Parents who bring their young children to protests - children who have uncritically accepted their parents' political opinions as fact - are more repugnant than any changes Blair's government has done to the education system. It is scientifically proven that young minds are not fully developed, and deprogramming entrenched opinions is very difficult. It is easy to teach young children to accept opinion as fact, however this is simple ideological brainwashing and it is intolerable, cult-like behaviour. Doctrinal teachings are unjustifiable whatever the subject, whether they concern the war in Iraq, faith, even human rights. People should know why something is worth supporting. That is the purpose of a liberal democracy.

4 comments:

Liberal Neil said...

So what are you supposed to do with your young children if you are going on a march?

And is taking them on a march any more indoctrinating than taking them to Church? Or teaching them basic rights and wrongs?

What if one of your children demands to go on the march, as my 13 year old daughter did with the big anti-Iraq war march in London?

Tristan said...

Having seen some of the photos from the march, there's some scary elements.
Open support for Hezbollah and Islamists. The ever present communists and socialist workers (a contradiction if I ever saw one) of course.

I've read reports that someone who sought to protest against the Iranian Islamists and for human rights was silenced by Stop The War officials... then again, Stop The War seems to be a far left puppet these days, so what do you expect...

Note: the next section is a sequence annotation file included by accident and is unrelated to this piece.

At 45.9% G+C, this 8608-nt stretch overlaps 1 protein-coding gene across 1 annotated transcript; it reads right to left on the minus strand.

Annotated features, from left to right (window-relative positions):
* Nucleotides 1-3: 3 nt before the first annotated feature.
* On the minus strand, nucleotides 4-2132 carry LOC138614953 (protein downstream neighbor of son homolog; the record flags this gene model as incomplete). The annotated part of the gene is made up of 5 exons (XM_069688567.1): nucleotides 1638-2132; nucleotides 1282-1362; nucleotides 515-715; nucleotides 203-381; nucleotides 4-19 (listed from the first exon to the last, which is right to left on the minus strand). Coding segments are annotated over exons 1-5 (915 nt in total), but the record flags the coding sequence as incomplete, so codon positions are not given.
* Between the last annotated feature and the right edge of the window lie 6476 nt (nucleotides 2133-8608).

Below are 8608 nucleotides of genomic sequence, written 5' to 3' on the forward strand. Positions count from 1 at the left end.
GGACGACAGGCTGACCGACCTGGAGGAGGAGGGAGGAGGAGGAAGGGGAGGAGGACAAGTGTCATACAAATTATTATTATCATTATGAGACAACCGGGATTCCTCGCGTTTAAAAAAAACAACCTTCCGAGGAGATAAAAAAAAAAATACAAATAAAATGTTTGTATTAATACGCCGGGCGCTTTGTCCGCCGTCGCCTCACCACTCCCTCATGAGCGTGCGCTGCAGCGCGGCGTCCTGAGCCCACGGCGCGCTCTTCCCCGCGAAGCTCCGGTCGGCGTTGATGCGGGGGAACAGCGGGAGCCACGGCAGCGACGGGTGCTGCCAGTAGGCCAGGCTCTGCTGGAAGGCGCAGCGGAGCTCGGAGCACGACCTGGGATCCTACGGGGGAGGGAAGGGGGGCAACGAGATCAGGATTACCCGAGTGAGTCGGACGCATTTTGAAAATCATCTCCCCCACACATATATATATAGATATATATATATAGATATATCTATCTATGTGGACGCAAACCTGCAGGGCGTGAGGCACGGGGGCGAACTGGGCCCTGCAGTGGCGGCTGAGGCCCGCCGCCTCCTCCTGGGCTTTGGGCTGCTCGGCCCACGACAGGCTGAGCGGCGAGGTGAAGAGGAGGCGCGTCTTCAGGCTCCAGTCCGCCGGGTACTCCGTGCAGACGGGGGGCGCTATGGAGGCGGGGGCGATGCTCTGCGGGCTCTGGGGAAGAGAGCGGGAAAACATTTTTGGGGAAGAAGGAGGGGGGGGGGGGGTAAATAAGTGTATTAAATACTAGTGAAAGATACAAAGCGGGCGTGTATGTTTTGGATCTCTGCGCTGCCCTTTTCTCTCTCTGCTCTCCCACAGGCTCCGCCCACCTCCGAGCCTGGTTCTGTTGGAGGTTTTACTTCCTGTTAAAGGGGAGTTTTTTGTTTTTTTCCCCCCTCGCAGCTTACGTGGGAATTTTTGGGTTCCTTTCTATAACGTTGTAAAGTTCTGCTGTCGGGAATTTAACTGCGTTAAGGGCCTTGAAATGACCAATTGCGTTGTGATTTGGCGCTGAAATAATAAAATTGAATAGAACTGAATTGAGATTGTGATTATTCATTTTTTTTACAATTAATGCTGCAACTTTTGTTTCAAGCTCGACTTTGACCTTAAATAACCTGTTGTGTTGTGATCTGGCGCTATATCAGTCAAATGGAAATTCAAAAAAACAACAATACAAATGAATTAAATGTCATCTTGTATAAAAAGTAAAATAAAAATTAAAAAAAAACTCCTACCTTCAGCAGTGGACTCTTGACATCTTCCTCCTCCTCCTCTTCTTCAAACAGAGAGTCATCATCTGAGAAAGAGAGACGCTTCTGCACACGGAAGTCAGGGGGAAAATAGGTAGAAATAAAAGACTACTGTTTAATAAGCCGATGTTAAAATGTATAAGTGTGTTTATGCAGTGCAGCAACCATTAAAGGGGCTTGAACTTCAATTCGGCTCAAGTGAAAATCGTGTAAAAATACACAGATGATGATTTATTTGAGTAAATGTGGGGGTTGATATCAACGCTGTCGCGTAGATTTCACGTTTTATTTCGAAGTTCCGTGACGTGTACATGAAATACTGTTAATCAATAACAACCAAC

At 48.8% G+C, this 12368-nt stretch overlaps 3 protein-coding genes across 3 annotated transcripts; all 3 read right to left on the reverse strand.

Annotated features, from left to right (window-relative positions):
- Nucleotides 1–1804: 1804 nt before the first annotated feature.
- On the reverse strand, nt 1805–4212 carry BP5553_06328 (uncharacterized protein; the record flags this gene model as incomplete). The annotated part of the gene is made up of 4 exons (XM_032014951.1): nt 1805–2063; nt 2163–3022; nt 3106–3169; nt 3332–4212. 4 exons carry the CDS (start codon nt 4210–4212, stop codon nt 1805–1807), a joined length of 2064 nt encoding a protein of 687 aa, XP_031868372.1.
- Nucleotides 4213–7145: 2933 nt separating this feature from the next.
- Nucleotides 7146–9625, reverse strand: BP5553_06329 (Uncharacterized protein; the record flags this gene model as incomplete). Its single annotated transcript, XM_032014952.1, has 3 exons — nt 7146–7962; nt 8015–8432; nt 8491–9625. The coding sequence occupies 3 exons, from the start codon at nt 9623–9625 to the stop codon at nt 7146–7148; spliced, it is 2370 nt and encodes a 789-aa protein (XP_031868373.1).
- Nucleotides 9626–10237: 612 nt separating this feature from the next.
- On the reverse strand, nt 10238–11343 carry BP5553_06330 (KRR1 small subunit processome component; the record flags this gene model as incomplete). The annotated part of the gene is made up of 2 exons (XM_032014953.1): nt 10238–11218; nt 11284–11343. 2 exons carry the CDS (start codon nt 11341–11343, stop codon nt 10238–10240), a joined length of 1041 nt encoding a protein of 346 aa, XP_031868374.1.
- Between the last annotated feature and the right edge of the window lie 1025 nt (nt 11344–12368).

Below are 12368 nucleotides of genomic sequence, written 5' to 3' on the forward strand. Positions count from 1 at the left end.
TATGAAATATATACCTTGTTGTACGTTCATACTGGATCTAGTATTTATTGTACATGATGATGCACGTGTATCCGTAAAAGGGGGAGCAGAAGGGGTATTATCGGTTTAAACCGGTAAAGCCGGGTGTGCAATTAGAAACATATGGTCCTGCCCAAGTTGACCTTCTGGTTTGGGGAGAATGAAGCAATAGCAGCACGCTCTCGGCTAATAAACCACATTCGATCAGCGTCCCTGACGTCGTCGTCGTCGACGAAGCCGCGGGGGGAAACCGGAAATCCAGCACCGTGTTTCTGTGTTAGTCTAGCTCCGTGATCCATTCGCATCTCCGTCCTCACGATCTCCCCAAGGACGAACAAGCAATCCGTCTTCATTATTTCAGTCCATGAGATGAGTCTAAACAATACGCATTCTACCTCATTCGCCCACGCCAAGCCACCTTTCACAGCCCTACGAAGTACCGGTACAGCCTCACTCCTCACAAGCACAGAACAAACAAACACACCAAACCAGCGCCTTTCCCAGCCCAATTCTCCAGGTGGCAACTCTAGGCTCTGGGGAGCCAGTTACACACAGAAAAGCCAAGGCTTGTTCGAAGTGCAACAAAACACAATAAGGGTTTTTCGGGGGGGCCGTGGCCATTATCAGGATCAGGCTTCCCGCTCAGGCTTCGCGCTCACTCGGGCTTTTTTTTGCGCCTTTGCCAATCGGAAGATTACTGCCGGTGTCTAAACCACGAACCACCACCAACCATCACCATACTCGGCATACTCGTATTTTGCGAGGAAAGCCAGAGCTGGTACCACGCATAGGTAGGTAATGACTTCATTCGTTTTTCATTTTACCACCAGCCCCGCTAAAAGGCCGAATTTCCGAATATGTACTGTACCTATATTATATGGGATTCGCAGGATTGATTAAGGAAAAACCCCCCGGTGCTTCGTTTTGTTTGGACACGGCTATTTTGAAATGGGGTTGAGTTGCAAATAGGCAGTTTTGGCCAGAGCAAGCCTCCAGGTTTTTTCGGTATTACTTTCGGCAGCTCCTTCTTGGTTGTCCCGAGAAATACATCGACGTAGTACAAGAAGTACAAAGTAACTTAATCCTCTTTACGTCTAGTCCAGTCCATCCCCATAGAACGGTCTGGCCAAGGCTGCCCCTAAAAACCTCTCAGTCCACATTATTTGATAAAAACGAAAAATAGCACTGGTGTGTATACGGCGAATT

Its hard to oppose the war, but stand up for human rights and democracy amongst such people. That's why I've given up on them. They'd rather have a dictator than democracy if the dictator was 'a friend' of their cause (they don't like the current dictators because they're often friendly with the US).

Chris said...

Neil,

The simple answer to the first question is don't go on a march if you don't have something else for your young children to do (such as a friend looking after them, kindergarten, etc.).

I don't think taking children on a march is as indoctrinating as organised religion, mainly because a child would take part in organised religion far more frequently than they would a march.

I see the trap of the definition of what is a basic right/wrong lurking before me so I will refrain from answering that question. :)

As to the question of your 13yo daughter, responsible parents should be able to determine whether their children are coming along because they believe in the principles of whatever the march is standing for, or whether they think it will be a fun day out.

Tristan, I agree with you entirely, I saw exactly the same things as you describe. It's ironic that the US supported "friendly" dictatorships for exactly the same reason - the dictators were supportive of their aims. Democracy should exist for democracy's sake.

Chris

el tom said...

A good communist position to take on this one would be that 'children should not be treated as the property of their parents'.

I have contempt for people that take their kids out to stuff like this.

I also have contempt for the StWC, the Hizbollah supporting fuckwits. And what does Palestine have to do with anything?